With the rise of digital photography color has become pervasive, unlike the film era where black-and-white photography was prized for its confident and raw visual style. In the field of sketching, too, color sketches are often seen as richer and communicating more information than monochrome drawings, which many consider to be primitive and lacking emotion. Yet, utilizing a range of strokes, black-and-white sketches can express a wider range of feelings than one might expect…
from light and airy…
to dark and heavy…
Sometimes, we do our best work when we are the least concerned with the outcome.
By showing you these images, I do not mean to imply they are examples of my best work but there is a fresh quality to my drawings either when I don’t have the time to overthink a drawing or when I am demonstrating an idea or approach as I am teaching.
Whenever I view one of my own drawings or see someone else’s work, my immediate, instinctive reaction is to ask: How could the drawing have been improved? Sometimes, the answer is better composition; at other times, it’s more context. But the more common response for me is increased contrast.
I’ve written about this before but it bears repeating that contrast is a critical part of both seeing and drawing. Without seeing contrast, we are not able to differentiate one thing from another. And without drawing contrast, we diminish the hierarchy that creates interest and focus in a sketch.
There are several kinds of contrast that we can use in a drawing. Perhaps the most obvious is distinguishing between heavy and light line work to enhance spatial depth—what is near versus what is further away.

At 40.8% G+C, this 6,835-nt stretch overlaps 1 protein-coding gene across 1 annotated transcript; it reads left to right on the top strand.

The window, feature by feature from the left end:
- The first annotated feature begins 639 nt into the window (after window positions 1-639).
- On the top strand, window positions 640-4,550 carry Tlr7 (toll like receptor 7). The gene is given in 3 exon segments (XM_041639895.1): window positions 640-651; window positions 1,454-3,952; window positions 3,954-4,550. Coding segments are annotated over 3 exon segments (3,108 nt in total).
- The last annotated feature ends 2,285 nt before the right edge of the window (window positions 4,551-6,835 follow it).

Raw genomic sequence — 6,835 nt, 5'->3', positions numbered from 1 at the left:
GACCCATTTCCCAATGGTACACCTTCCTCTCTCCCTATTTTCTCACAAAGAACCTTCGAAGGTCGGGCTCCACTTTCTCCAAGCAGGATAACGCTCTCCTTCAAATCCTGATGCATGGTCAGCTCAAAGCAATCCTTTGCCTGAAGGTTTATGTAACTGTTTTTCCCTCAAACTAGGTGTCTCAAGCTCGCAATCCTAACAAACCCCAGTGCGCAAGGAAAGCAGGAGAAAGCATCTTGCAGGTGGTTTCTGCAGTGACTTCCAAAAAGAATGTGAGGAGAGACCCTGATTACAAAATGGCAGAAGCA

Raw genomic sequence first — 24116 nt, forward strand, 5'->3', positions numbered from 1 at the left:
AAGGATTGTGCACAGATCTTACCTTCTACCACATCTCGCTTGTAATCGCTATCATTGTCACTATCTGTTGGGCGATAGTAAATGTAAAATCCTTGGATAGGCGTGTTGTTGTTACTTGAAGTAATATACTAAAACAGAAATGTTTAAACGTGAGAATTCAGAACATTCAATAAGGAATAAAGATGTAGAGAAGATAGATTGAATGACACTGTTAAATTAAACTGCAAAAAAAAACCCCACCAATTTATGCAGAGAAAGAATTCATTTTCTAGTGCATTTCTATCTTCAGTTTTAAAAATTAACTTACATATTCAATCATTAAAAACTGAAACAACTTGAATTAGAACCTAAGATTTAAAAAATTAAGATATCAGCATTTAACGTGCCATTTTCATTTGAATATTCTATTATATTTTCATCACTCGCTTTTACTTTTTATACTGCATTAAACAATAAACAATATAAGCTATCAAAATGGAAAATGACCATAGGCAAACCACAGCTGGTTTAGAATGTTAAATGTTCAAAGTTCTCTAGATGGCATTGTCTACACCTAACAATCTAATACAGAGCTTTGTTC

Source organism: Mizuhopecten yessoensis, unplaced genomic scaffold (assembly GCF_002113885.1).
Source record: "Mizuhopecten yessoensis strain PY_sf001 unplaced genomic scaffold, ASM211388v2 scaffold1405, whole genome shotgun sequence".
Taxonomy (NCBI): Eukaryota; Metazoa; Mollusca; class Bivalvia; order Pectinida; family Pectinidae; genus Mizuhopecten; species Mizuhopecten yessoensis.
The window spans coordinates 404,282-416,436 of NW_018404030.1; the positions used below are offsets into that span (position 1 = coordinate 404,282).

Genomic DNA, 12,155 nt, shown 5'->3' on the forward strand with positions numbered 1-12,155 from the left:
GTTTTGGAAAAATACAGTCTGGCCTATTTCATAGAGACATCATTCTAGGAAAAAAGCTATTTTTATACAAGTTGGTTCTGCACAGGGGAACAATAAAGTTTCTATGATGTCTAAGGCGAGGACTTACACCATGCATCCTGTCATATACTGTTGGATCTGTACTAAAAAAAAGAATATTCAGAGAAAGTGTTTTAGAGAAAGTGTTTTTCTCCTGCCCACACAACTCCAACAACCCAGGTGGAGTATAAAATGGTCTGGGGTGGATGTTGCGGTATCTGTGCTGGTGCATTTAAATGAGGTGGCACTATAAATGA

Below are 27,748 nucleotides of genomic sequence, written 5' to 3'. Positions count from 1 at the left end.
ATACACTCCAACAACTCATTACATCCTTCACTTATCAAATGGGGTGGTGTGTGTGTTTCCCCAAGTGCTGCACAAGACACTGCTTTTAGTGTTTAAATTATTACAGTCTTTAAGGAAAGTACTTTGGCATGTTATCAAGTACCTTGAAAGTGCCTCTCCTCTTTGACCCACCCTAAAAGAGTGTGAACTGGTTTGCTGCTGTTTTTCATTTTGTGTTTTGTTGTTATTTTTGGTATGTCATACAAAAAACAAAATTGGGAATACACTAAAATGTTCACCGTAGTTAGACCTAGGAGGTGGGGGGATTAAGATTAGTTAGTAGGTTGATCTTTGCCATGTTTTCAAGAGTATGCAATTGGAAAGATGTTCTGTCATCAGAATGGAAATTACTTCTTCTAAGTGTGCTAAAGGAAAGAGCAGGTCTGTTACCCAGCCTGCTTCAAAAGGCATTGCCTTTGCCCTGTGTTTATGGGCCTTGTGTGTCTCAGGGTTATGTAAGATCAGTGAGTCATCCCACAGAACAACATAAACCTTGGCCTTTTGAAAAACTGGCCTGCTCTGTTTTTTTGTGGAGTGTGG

Another is contrasting areas of greater detail with spaces of lesser detail, or areas of precision with those of ambiguity.
And in the case of watercolor sketches, it is definitely necessary to differentiate not hues but rather zones of tonal values.
Using the same broad outline of the Campo in Siena from two posts ago, I’ve overlaid the sketch with a diagram of the important points that I visualized in the scene—the extent of my view, the relative position of the Torre del Mangia, and the foreshortening of the Palazzo Pubblico.
To further illustrate the phenomenon of foreshortening, I’m using a plan diagram of the Campo to show where I stood as I sketched and my angle of view. You can compare the actual width of the Palazzo Pubblico, shown with the white arrow, with my foreshortened view of it, shown with the black arrow, and notice its position relative to the horizontal sweep of the Campo space.
You can also see, both in plan and in the perspective sketch, the positioning of the Torre about one-third of the way across from the right-hand edge of the view. I visualized diagonals to estimate the height of the Torre relative to the width of the space.
While these are necessarily optical judgments, not precise measurements, seeing these types of relationships and imagining them on the page as you set up a drawing on location are important steps in the process.